You can’t beat Jurassic Park. The 1993 sci-fi blockbuster about cloned dinosaurs running amok in a failed island amusement park is brilliant. Spielberg’s film changed the direction of visual effects in movies, and the perfect cast created an instant classic. But the franchise is often thought of as a case of diminishing returns, with no other film in the six-movie series holding a candle to the original.
Yet the first sequel, The Lost World: Jurassic Park, comes very close.
It’s hard to fathom that it took a full four years for a sequel to materialize after the smash success of Jurassic Park. It’s also somewhat shocking that of the first film’s three leads, only Jeff Goldblum agreed to appear in the sequel, reprising his role as Dr. Ian Malcolm, who was seemingly killed off in Michael Crichton’s novel. In fact, the existence of the sequel was completely dependent on whether Crichton would write a sequel novel, something he’d never done and almost didn’t do at all.
While big gaps between blockbuster sequels were much more common in the ‘80s and ‘90s, that tradition was only partially why it took so long to get a sequel moving. Even aside from Crichton’s indecision, Steven Spielberg was incredibly busy. Universal and Spielberg didn’t consider Jurassic Park to be a franchise when the first film was made, and none of what followed was really planned.
Does all of this thrown-together, retroactive sequel feeling pervade the mood of The Lost World? Yup, big time. The Lost World is like a blockbuster’s direct-to-video sequel managed to retain a massive budget and huge stars. The entire movie pivots around Goldblum’s Dr. Malcolm, a character who played third fiddle to Dr. Grant (Neill) and Ellie Satler (Laura Dern). Lost World retroactively makes him a main character, which doesn’t make sense yet somehow works.
The Lost World concerns a race to take control of a second island, Isla Sorna, a “Site B” that wasn’t the focus of Jurassic Park. Dr. Malcolm is recruited by Dr. John Hammond, the creator of the original park, to prove that an evil corporation — InGen — shouldn’t raid the island to harvest the dinosaurs. Instead, Malcolm must demonstrate that the dinos should be allowed to live in their “natural” habitat. Considering that Dr. Malcolm was against the creation of cloned dinosaurs in the first place, selecting him for this mission stretches credulity to the breaking point, but Jeff Goldblum’s breezy charm carries the plot point.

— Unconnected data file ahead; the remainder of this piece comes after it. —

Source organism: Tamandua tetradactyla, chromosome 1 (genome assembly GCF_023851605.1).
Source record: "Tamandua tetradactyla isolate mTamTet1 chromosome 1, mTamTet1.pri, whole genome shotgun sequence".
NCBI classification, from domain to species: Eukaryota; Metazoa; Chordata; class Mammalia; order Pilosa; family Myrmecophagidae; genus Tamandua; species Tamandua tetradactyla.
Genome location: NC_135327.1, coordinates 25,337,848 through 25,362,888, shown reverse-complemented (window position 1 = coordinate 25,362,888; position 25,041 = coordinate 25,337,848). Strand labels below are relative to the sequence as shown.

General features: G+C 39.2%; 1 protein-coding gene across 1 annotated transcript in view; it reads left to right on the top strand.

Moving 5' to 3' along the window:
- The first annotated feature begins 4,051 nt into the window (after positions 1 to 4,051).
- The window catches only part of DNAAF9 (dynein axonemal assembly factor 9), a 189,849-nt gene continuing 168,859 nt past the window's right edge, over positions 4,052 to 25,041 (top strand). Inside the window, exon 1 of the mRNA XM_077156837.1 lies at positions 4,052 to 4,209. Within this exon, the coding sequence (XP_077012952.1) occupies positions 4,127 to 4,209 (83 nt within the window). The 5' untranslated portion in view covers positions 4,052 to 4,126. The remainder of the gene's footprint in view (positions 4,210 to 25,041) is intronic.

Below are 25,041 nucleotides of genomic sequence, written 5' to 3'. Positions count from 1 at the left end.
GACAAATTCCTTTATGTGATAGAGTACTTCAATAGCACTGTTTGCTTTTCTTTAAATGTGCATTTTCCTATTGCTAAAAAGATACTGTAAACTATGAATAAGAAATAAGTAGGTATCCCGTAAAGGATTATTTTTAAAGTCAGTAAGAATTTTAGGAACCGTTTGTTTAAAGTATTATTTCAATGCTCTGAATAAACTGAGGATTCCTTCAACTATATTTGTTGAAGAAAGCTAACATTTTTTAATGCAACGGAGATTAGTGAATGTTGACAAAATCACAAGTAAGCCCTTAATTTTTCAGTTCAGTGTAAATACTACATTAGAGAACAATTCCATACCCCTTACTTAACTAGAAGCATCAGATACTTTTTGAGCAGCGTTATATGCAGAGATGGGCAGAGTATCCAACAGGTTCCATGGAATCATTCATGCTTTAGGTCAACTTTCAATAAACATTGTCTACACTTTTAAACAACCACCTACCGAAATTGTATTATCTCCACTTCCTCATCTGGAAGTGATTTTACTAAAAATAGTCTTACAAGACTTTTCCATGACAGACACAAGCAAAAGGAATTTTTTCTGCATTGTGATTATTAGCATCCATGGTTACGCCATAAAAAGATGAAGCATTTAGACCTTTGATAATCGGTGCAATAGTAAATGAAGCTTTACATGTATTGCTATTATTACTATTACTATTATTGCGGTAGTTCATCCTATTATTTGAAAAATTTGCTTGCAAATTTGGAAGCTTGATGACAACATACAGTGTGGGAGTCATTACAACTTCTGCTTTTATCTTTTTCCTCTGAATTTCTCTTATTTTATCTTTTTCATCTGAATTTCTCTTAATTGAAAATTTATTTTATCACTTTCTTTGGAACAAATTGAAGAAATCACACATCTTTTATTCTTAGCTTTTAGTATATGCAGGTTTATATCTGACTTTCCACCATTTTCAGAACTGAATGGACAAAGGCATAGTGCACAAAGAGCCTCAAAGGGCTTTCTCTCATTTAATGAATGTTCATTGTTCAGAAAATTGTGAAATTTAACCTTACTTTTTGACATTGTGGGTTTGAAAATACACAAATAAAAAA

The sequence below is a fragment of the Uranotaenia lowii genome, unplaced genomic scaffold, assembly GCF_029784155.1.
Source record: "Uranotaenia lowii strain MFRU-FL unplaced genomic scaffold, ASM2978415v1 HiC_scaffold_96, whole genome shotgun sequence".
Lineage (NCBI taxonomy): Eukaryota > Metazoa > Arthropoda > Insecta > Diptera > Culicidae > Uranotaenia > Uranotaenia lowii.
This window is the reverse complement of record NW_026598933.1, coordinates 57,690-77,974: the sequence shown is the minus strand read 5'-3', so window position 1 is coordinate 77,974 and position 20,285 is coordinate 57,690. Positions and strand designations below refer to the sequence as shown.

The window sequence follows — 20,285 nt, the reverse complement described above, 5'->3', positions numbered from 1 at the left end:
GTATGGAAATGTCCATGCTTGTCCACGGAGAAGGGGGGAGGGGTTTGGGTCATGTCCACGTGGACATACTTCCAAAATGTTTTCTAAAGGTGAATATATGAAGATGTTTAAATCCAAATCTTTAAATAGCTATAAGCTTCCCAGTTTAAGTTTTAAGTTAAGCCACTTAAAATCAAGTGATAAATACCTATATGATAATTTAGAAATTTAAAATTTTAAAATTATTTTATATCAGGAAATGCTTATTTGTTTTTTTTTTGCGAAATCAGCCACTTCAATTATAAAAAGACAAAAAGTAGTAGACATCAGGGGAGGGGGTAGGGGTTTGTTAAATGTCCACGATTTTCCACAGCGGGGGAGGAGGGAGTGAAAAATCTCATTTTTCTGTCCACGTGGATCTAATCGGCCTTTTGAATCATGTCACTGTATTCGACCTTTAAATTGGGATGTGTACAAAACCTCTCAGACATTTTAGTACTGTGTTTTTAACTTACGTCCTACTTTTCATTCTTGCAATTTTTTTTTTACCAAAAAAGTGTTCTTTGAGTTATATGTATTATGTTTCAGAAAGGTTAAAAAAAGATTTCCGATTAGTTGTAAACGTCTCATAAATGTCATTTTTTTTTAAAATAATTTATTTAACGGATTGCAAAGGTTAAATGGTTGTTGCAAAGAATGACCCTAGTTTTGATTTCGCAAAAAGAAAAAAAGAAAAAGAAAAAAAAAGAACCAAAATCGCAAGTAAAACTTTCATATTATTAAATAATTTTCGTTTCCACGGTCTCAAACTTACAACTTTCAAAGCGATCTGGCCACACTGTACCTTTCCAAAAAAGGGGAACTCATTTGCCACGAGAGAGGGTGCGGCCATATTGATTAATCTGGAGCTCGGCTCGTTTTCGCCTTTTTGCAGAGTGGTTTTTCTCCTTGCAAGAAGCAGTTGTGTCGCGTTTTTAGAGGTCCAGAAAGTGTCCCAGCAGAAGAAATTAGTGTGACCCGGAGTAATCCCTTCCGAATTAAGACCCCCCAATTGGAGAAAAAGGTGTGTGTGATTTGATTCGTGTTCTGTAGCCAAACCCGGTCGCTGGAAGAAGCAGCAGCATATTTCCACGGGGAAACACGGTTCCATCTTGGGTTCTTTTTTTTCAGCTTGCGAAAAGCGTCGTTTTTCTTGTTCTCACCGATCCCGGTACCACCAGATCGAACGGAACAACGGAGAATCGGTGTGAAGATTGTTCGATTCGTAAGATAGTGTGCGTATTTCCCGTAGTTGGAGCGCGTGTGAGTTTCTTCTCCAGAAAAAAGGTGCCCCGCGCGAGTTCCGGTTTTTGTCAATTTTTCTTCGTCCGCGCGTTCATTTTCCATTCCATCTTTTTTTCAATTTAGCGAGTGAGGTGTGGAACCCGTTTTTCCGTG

Now that it’s been 26 years since The Lost World hit theaters and four more films have failed to recapture the magic of the original, this strange sequel feels surprisingly elevated. At the beginning of the film, Hammond says, “we won’t make the same mistakes,” referring to the death and disaster of the first movie, to which Malcolm replies — in the most Jeff Goldblum way possible — “no, you’re making all new ones.” And he’s right. Because while The Lost World does borrow a few beats from the original film, it gives audiences enough new dinosaur thrills to set it apart.
At the time of its release, many critics cited the third act of the film — in which a T-Rex ravages San Diego — as a nonsensical capper on a confused movie. They weren’t wrong. However, Jurassic World: Dominion just tried to do something similar on a much larger scale, and most audiences just yawned. The Lost World may not be Spielberg’s best movie, but when it comes to monsters wreaking havoc, it’s certainly not his worst.
The movie takes its name from the 1912 Sir Arthur Conan Doyle novel of the same name, about a hidden plateau in which dinosaurs still thrive. Nothing about the film is exactly like the novel, nor does the plot of this Lost World match Michael Crichton’s book either. But Doyle’s story works because an eccentric main character, Professor Challenger, drives the story. The 1997 film is the same. Without Jeff Goldblum as Ian Malcolm, the movie wouldn’t have worked. The lesson, which the franchise refused to learn, is that to have a good movie about dinosaurs, the human heroes have to be unique, vibrant, and even larger than the extinct reptiles supposedly in the spotlight.
The Lost World: Jurassic Park is streaming on HBO Max through January 31.